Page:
This is a good indicator of what's in the focus. All these dots are pretty sharp, so we have a big area that's in focus. The more we raise the Aperture Setting, the more that the area of in focus stuff gets narrow. So I'm going to actually click here, and I'm type in 250 to make the area that's in focus much more shallow. And you can see here, we have a lot of dots and they are almost all blurry now. So we have a very thin line of stuff that's in focus.
And when you do that, we basically take the viewer's attention off of all the garbage here in the corner, and even some of these dots and stuff like that here on the sides. We really just focus people's attention right here on the text, and the very edge of these icons which just really beautifies this effect. And you see as we click through random frames here, and actually let's go ahead and hit the Home key and preview this. So, now you can see as we play this back, that we have a much more beautiful, elegant and professional little video clip here.
And that's because our eyes naturally go to areas of focus and sharpness. And when you're creating something professional, you want to have areas of focus. Amateur stuff, kind of like what this project was, honestly, before we added this Depth Of Field, it's just, there's stuff everywhere to look at. And so when you really look at professional stuff it's clean, elegant and simple, and there's less for your eye to focus on. You really want to draw your attention to right where it's important, where everything's in focus, and that's what we've done here by creating a Shallow Depth Of Field. This globe it's, it's beautiful, but we don't want people looking at these icons right here because this is not what's important.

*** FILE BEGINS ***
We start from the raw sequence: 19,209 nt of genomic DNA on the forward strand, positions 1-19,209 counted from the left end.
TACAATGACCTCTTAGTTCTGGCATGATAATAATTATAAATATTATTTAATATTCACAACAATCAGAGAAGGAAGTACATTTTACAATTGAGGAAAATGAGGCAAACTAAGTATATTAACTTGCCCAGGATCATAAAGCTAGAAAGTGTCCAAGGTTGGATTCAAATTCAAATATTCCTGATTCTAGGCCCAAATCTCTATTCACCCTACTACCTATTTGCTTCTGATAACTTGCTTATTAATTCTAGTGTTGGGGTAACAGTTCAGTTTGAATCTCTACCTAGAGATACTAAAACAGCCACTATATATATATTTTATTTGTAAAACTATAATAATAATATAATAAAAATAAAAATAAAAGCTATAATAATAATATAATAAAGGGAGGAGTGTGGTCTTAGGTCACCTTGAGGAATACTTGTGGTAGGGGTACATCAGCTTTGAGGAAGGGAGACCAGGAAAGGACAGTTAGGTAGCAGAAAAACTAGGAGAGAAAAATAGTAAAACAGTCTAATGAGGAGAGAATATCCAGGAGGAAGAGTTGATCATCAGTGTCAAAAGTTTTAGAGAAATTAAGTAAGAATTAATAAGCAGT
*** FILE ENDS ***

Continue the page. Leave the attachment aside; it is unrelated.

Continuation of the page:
Our message right here, our super cheesy (LAUGH) generic slogan. That's what's important. And that's what we want people looking at. So go ahead and pause that. Look at another example. Go back to our shadows from the previous example here. I went ahead and added some animation to this. And by the way, you'll notice that as you play around with this Shallow Depth Of Field stuff, that it slows down your system a lot. So, we have in this example, we have not only a light, but we have a light casting shadows on tons of not just regular particles but custom particles.